Having watched Shudder’s latest exclusive and original feature, Who Invited Them, I was immediately struck with how much I dig Ryan Hansen as a performer. Here he plays Adam, one half of a couple who have recently bought well into an influential neighbourhood. Now wanting to show off this asset, Adam and Margo (Melissa Tang) throw a housewarming party to celebrate with friends and who they consider to be the social elite from their contacts.
Beneath this affable exterior however is a more sinister and unsettling characteristic that they both share, and it is this that writer, director Duncan Birmingham, along with the mysterious “neighbours” Sasha (Perry Mattfeld) and Tom (Timothy Granaderos) wish to expose.
Once the party has settled, Sasha and Tom hang back and slowly work together to find the cracks and flaws in Ryan and Margo’s world to break them. At first, they tease and play with their would-be victims, like predators toying with their prey. Soon, they begin to dial up the trauma and crank up the tension between them all.
It’s fairly slow-paced, but Birmingham’s exposure of society under the lens of a wealth facade is delicately tweaked out to a macabre and destructive end.
Where it mars a little, it’s in some of the forced performances that at times don’t ring true (Hansen excluded) and this jars the flow of the dialogue in places. There are some nice comical moments in the mix of the lurid lamentations. It leans heavily into the unbelievable by the films’ end which some may embrace and others will turn away from.
Who Invited Them? is steaming on Shudder from Thurs1st Aug.
Whilst we’re a far cry from the original tv series inspiration that spawned this horror-themed adaptation, it is hard to shake off the image of Hervé Villechaize’s infamous cry at the beginning of most episodes to announce the arrival of the next unwitting visitors to Fantasy Island. The film does have its own nods with an entirely different character, Julie (loosely based on Mr. Roarke’s God-daughter from the series in name mainly) declaring the arrival of our main characters Melanie (Lucy Hale), Gwen (Maggie Q), Patrick (Austin Stowell), Brax (Jimmy O. Yang), and JD (Ryan Hansen).
Each of these characters come with their own baggage that slowly unravels as they try to live out their fantasy with inevitable consequences.
Michael Pena does his best to wrangle out the magnanimous and mysterious Mr Roarke, so closely identified with Ricardo Montalbán’s tv portrayal, who in my pre-adolescent mind has strangely warped with Christopher Lee’s Saramanga from The Man With The Golden Gun, partly due to Villechaize starring in both projects. The problem is that Pena is left with little to do other than to play out the characters fantasies. Despite harbouring a secret of his own, this is underplayed to serve out the interactions of the island itself.
This may have been a wise choice if these fantasies had any firm grounding, but instead seem a bit wishy-washy. Melanie is out for revenge from being bullied at school and admittedly the initial encounter is fun and intriguing as she unwittingly dishes out her anger through what she believes is a hologram of her tormentor, but once that has played its part the rest of her journey is left wanting.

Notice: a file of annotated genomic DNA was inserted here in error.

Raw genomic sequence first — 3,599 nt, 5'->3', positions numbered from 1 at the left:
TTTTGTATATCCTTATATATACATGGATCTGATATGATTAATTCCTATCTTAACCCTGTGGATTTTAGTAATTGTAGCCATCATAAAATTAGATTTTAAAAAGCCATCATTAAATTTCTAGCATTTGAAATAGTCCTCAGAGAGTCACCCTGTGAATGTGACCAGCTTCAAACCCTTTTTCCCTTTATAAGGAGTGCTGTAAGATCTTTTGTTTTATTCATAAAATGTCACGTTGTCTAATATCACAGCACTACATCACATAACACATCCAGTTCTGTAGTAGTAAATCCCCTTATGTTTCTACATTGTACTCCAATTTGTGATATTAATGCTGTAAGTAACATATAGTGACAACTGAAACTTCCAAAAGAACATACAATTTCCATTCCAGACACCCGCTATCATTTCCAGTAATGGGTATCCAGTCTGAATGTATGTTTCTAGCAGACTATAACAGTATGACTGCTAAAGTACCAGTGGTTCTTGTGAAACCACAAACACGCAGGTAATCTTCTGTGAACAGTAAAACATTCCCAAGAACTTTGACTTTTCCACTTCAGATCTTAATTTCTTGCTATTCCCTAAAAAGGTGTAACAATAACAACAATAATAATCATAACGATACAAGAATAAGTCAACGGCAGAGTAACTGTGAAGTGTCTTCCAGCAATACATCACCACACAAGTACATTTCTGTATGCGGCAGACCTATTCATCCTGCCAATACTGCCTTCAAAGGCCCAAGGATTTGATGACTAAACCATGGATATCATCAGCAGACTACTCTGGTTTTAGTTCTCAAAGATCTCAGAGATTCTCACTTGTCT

Likewise Patrick’s army pursuit to live out his father’s life only to encounter his real father, and brothers Patrick and Brax living up a bachelor style freedom and entertainment lacks any personality or appeal.
The only hook for me was Maggie Q’s performance of Gwen that remains believable, who at first believes her fantasy is to change her history by saying yes to a man’s proposal whom she loved and to have a daughter, however she never really believes she deserves this version of her life as like the others, she has a darker history lurking beneath and it is this reproduction that she realises needs to play out.
Oh and a great cameo from Kim Coates who simply hams up his role gloriously. More of him was desperately needed.
As the audience is left weaving their way through a convoluted storyline and the various morals and dilemmas that each of the characters faces, we’re left unable to truly connect to any of them as there simply isn’t enough substance.
When the big reveal finally happens, it feels tacked on and peels slowly away with an incredibly unsatisfying conclusion.
It’s poorly managed and no matter how much Michael Rooker tries to inject some much needed gravitas into the fold as the strange guy who knows the secret of the island, he simply can’t lift it out of the quagmire of murkiness. The problem appears to be that the film doesn’t know how to present itself; horror, comedy, thriller.
Blumhouse who have made a name for attracting audiences to their take on teen horror, may have fallen into tired territory now with the relatively week turnouts in Ma, and Black Christmas last year. Has the fizz run out from this production company?
It would have been interesting to see it played out by masters of the fantastical in either Del Toro or Bayona and really blend those eerie mystical moments with horror elements.
Maybe it just isn’t our fantasy that’s being played out after all and perhaps i should just go back to my morphed take of Montalbán and Lee to deliver my ideal of Mr. Roarke and a dark world that lay beneath Fantasy Island. A missed opportunity.